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Sales Learning: What Do Salespeople Want?

Sales training and enablement teams allocate 90% of sales learning resources to formal training programs that involve flying in geographically distributed reps for marathon PowerPoint presentations. Reps try to cram on product knowledge and sales skills while occasionally staring at the clock thinking about all the business they could be closing if they were out in the field.  Studies show that this approach of banking on formal learning is ineffective because salespeople forget up to 80% of sales training within a month. Not to mention that flying in the entire sales force for in-person training blows out much of the travel and entertainment (T&E) budget.

Yet, sales organizations persistently repeat this pattern. Salespeople crave for a new way to learn built on their own technology consumption habits. They want to consume key sales learning content as easily as they binge-watch Netflix, and collaborate with peers as quickly as they share updates on social media. They want just-in-time access to top seller insights for their next conversations with prospects.

In the following interview with NECN, Yuchun Lee, Allego co-founder and CEO, explores the disconnect between what salespeople want and what traditional sales training programs serve. He talks about the way Allego works to bridge this disconnect and prepare sales organizations for tomorrow’s challenges.

 

Video Transcript:

NECN Voice Over:

We’re betting you’ve heard about this CEO before. He was part of that famous MIT blackjack team featured in the movie 21. So, prepare for an interesting conversation with a man with all kinds of acumen and experience, now on CEO Corner.

Brian Burnell:

Welcome to CEO Corner, I’m Brian Burnell. About eight years ago, Yuchun Lee sold his first start-up, Unica to IBM, for a half a billion dollars. That means a lot of different things when it comes to business, including a lot of choices about what to do next.

Brian Burnell:

So, how did he come to build Allego, a company focused on workforce training?

Brian Burnell:

Joining me is Yuchun Lee. He’s the co-founder and CEO of Allego.

Brian Burnell:

Welcome and thank you for joining us.

Yuchun Lee:

Thank you, Brian.

Brian Burnell:

What does Allego do? Talk about training and how you’ve changed it.

Yuchun Lee:

Sure. We help sales organizations to better onboard their new hires. Better prepare them for product launches, and frankly improve their everyday selling and effectiveness and we do that by fundamentally change the way they train and prepare the sales team.

Brian Burnell:

When you say fundamentally change, how were they training and how have you changed it?

Yuchun Lee:

So, it’s a well-known secret in the sales world that sales training is not very effective because teams that fly in from all over the place and they’re put in a room to go through a week-long set of training. They’re usually pumped with thousands of power point and somehow miraculously, we expect them to remember everything.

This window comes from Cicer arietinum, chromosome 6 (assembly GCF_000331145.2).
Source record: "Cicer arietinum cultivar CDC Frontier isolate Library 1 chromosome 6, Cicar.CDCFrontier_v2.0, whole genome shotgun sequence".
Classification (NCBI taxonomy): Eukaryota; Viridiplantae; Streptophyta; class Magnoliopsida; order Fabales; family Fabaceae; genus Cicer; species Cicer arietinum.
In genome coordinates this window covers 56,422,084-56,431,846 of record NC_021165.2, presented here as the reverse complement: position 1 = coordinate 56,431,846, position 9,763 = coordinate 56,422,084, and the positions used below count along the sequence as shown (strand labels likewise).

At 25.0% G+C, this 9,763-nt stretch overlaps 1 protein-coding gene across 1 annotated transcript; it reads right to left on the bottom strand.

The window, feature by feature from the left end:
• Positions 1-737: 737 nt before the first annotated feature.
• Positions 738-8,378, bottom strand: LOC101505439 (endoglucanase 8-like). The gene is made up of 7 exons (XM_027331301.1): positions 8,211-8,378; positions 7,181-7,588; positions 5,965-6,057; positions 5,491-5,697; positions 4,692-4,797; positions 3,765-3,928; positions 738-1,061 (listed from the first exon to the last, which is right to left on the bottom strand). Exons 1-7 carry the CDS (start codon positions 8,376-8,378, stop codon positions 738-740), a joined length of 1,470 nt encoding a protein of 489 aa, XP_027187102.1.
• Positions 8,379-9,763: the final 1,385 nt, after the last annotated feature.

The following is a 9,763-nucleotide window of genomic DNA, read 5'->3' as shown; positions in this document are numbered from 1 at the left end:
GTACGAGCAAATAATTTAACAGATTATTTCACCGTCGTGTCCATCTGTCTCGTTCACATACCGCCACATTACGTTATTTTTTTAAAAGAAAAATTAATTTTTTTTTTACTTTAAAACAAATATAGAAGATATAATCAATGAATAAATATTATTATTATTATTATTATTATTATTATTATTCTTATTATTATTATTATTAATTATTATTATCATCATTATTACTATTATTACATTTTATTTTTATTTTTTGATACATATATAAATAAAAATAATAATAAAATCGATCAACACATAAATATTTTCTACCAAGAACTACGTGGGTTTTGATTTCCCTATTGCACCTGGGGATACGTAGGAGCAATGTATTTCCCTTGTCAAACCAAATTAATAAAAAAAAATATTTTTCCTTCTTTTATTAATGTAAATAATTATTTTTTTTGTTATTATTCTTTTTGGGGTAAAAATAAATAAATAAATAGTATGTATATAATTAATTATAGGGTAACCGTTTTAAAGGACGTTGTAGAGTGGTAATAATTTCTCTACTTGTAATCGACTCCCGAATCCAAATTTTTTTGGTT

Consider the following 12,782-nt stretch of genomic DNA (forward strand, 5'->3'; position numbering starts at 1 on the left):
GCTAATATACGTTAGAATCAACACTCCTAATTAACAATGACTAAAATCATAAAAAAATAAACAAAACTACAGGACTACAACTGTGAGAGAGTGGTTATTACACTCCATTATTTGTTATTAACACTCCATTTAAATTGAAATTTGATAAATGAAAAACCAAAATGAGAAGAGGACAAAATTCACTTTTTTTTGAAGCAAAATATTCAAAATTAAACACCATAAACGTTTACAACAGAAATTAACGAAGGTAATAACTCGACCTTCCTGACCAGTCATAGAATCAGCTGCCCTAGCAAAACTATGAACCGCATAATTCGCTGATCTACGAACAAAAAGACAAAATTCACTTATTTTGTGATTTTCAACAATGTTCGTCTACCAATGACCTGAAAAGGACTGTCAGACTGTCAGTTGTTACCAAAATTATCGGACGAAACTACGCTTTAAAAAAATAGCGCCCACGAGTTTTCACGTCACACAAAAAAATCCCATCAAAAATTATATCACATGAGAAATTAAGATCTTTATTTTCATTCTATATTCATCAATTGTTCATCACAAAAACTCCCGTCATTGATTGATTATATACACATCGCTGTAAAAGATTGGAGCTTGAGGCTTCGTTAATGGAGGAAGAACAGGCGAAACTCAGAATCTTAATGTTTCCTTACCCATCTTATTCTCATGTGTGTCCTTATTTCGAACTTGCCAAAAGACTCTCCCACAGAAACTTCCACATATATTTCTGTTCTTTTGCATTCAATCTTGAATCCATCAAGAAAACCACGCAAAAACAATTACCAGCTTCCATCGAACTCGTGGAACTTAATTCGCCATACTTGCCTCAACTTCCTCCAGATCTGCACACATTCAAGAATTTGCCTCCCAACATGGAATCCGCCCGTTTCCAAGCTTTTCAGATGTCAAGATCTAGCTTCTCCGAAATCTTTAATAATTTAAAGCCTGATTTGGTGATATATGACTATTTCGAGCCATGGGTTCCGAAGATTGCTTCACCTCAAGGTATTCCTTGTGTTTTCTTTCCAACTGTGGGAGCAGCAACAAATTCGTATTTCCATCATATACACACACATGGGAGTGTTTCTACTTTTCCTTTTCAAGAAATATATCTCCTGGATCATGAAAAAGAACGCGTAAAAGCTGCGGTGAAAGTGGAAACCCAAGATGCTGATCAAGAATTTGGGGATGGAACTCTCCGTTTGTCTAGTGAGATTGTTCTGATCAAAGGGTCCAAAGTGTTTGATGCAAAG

Yuchun Lee:

Well, studies have shown that after a few weeks, they forget 80% of it. So we believe there’s a better way and the better way should match how the brain works, in terms of how people actually remember the content that they need to be successful.

Brian Burnell:

And you’re probably dealing with a lot of millennials in the workforce now; tailored to those people to that age group?

Yuchun Lee:

Especially to those individuals and I think in people’s private life, their lives have been transformed by technology already. They’re watching YouTube, they’re using Facebook and Instagram to connect and collect and interact and collaborate with peers. In the workplace, it has by and large lagged behind and what we’re doing at Allego is bring forth a set of technology to help an organization to present the information in bite-size, at the right point in time, to which is important for the rep to be successful, the sales rep to be successful and allow the collaboration to happen organically in organizations.

Brian Burnell:

I picture the analysis that must have gone into this when you talk about bite size and delivered at the right time when that salesperson needs it.

Brian Burnell:

How did that process all work? How did you come to that conclusion that this is how we have to tailor this?

Yuchun Lee:

If you stand back from how people really learn, think of us going to school. We call that formal learning and think about after you join a company and you gain through years of experience how to do your job well. We’ll call that informal learning. It turns out most people spend 90% or 90% of their knowledge come from informal learning but yet in most organizations, people look at the heart of the training program. It’s all about training the formal learning. That’s 90% of the energy. So that disconnect is where we’re trying to correct with our product.

Brian Burnell:

But how do you shrink that informal learning, which you said, it’s experience; it takes time. How do you shrink that down into training?

Yuchun Lee:

Well, the key here is to distill down knowledge that professionals need into bite size and we prefer video as a great form because people absorb more information through video and be able to present that set of information and make available at the right point in time.

Yuchun Lee:

An example would be YouTube. So think about if you need to learn something, you don’t go take a class, weeks or years, or months ago. You look up online, find a video that will give you the answer on whether it’s peeling a banana or cutting a pineapple or changing or tire or fixing a washing machine. You watch a video and then you learn from it.

Yuchun Lee:

The same paradigm we’re using that for sales training as well.

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